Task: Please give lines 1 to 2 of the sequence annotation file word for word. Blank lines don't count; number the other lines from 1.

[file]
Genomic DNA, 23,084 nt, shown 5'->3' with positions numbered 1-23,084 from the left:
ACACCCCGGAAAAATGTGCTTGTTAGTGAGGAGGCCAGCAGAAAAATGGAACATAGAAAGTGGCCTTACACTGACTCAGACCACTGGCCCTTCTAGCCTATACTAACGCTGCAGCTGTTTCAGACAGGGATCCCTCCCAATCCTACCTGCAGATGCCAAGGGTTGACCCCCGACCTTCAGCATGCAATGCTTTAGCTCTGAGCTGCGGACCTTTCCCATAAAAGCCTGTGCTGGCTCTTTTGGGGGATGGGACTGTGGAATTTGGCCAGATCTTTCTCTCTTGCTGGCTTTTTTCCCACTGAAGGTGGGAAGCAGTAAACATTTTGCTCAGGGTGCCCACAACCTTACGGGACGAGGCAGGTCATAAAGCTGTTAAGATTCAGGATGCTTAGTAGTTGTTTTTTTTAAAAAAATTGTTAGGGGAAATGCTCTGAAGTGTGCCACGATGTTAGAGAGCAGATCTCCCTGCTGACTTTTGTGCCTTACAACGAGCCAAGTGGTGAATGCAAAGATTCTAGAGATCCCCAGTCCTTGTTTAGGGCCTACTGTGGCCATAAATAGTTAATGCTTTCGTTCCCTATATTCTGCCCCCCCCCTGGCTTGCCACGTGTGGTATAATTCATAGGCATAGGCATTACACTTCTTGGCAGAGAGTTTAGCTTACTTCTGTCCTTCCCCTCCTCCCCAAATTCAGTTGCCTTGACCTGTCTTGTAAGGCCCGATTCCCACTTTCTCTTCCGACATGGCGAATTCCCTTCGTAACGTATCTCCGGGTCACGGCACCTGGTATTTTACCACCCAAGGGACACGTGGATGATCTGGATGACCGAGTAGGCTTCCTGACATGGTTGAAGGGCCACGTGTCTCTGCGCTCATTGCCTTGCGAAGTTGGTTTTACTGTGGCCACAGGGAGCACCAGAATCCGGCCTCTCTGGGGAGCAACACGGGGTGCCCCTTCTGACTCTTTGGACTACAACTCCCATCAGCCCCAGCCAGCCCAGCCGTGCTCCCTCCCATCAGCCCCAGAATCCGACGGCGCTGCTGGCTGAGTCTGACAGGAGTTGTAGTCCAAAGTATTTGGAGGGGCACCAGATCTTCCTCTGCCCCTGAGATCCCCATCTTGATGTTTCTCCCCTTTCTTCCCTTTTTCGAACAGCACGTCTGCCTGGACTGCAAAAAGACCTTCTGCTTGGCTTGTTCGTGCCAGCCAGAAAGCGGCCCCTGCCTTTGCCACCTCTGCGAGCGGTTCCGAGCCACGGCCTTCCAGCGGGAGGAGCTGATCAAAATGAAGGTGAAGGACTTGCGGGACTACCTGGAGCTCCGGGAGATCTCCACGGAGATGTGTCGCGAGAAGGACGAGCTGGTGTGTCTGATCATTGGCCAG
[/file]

Genomic DNA, 23,084 nt, shown 5'->3' with positions numbered 1-23,084 from the left:
ACACCCCGGAAAAATGTGCTTGTTAGTGAGGAGGCCAGCAGAAAAATGGAACATAGAAAGTGGCCTTACACTGACTCAGACCACTGGCCCTTCTAGCCTATACTAACGCTGCAGCTGTTTCAGACAGGGATCCCTCCCAATCCTACCTGCAGATGCCAAGGGTTGACCCCCGACCTTCAGCATGCAATGCTTTAGCTCTGAGCTGCGGACCTTTCCCATAAAAGCCTGTGCTGGCTCTTTTGGGGGATGGGACTGTGGAATTTGGCCAGATCTTTCTCTCTTGCTGGCTTTTTTCCCACTGAAGGTGGGAAGCAGTAAACATTTTGCTCAGGGTGCCCACAACCTTACGGGACGAGGCAGGTCATAAAGCTGTTAAGATTCAGGATGCTTAGTAGTTGTTTTTTTTAAAAAAATTGTTAGGGGAAATGCTCTGAAGTGTGCCACGATGTTAGAGAGCAGATCTCCCTGCTGACTTTTGTGCCTTACAACGAGCCAAGTGGTGAATGCAAAGATTCTAGAGATCCCCAGTCCTTGTTTAGGGCCTACTGTGGCCATAAATAGTTAATGCTTTCGTTCCCTATATTCTGCCCCCCCCCTGGCTTGCCACGTGTGGTATAATTCATAGGCATAGGCATTACACTTCTTGGCAGAGAGTTTAGCTTACTTCTGTCCTTCCCCTCCTCCCCAAATTCAGTTGCCTTGACCTGTCTTGTAAGGCCCGATTCCCACTTTCTCTTCCGACATGGCGAATTCCCTTCGTAACGTATCTCCGGGTCACGGCACCTGGTATTTTACCACCCAAGGGACACGTGGATGATCTGGATGACCGAGTAGGCTTCCTGACATGGTTGAAGGGCCACGTGTCTCTGCGCTCATTGCCTTGCGAAGTTGGTTTTACTGTGGCCACAGGGAGCACCAGAATCCGGCCTCTCTGGGGAGCAACACGGGGTGCCCCTTCTGACTCTTTGGACTACAACTCCCATCAGCCCCAGCCAGCCCAGCCGTGCTCCCTCCCATCAGCCCCAGAATCCGACGGCGCTGCTGGCTGAGTCTGACAGGAGTTGTAGTCCAAAGTATTTGGAGGGGCACCAGATCTTCCTCTGCCCCTGAGATCCCCATCTTGATGTTTCTCCCCTTTCTTCCCTTTTTCGAACAGCACGTCTGCCTGGACTGCAAAAAGACCTTCTGCTTGGCTTGTTCGTGCCAGCCAGAAAGCGGCCCCTGCCTTTGCCACCTCTGCGAGCGGTTCCGAGCCACGGCCTTCCAGCGGGAGGAGCTGATCAAAATGAAGGTGAAGGACTTGCGGGACTACCTGGAGCTCCGGGAGATCTCCACGGAGATGTGTCGCGAGAAGGACGAGCTGGTGTGTCTGATCATTGGCCAG